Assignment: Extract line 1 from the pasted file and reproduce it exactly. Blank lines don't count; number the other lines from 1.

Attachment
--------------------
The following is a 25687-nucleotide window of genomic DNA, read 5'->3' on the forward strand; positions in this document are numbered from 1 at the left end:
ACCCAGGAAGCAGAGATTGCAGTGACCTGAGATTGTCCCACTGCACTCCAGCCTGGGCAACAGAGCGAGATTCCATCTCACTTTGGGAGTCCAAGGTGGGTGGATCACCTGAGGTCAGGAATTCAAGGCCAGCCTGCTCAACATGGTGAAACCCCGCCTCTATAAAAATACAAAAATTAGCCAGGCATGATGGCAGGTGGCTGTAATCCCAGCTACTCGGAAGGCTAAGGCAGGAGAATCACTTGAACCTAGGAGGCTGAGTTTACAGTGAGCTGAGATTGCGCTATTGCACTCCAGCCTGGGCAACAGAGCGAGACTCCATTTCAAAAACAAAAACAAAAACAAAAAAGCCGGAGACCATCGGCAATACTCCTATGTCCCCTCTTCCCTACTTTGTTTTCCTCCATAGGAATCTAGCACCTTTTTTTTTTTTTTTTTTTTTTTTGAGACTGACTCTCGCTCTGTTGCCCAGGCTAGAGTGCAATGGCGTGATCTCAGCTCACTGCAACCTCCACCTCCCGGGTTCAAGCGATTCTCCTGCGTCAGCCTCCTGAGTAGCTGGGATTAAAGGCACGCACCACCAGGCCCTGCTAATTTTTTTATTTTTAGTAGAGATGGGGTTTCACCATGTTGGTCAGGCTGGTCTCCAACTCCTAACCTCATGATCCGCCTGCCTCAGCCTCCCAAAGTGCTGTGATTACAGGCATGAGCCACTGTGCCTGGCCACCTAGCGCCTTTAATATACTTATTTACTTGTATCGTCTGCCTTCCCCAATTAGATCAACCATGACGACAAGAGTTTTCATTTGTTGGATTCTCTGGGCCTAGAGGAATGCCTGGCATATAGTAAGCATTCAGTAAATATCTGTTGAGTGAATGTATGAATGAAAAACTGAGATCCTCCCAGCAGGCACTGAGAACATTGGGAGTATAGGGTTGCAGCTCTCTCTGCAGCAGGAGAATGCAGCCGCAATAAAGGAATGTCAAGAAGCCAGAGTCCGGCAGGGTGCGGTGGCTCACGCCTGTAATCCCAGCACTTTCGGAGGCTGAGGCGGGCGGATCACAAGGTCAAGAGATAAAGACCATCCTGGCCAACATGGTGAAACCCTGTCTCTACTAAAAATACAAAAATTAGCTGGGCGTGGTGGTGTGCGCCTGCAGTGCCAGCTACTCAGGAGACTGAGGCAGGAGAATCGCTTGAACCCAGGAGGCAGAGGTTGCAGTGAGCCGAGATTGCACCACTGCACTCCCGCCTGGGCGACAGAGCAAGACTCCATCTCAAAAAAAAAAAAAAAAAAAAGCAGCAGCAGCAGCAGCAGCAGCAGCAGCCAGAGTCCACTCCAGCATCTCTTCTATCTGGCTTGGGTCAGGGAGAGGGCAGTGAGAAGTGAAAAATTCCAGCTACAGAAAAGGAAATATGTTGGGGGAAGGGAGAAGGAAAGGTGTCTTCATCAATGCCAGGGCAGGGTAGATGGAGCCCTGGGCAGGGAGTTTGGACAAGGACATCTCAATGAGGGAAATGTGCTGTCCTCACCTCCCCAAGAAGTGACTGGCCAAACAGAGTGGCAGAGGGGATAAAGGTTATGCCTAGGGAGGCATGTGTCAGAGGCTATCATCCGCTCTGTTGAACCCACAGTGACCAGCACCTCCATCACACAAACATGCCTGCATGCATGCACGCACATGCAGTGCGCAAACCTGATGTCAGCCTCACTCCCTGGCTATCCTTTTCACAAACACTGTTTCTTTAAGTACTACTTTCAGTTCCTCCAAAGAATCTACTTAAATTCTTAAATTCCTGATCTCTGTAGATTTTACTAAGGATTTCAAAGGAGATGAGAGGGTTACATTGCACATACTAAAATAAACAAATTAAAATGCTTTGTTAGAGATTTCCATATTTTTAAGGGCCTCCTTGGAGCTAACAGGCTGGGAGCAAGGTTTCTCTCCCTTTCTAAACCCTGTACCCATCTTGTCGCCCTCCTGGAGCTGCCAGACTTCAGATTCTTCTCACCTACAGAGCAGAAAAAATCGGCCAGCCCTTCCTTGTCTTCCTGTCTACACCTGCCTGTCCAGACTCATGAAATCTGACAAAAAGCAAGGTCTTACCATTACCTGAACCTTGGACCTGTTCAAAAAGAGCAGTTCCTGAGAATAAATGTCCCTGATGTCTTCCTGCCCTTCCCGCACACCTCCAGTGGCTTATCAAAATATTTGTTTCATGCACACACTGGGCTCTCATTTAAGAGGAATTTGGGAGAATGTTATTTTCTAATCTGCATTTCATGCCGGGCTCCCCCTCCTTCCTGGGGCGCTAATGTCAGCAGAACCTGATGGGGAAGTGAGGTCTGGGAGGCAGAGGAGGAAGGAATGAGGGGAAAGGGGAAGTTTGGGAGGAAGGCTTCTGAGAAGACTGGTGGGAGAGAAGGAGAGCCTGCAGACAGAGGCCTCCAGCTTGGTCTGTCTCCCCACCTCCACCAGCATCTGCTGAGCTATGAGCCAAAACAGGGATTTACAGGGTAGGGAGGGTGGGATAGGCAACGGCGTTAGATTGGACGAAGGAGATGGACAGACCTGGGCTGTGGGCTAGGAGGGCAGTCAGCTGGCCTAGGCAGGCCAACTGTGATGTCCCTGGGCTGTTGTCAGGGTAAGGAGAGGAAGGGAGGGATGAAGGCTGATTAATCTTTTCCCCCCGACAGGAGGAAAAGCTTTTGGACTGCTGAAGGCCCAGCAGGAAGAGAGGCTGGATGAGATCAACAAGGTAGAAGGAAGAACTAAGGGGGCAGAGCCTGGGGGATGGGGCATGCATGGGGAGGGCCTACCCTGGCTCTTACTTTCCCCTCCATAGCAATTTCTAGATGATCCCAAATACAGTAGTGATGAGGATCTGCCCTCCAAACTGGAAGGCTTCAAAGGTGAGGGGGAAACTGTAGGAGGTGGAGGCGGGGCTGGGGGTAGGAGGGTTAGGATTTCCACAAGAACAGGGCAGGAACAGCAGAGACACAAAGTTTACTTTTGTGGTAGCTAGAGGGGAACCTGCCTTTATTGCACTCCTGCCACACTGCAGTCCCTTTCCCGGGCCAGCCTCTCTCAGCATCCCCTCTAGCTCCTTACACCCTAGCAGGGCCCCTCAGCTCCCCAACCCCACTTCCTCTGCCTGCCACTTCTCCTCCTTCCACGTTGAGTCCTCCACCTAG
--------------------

The following is a 25687-nucleotide window of genomic DNA, read 5'->3' on the forward strand; positions in this document are numbered from 1 at the left end: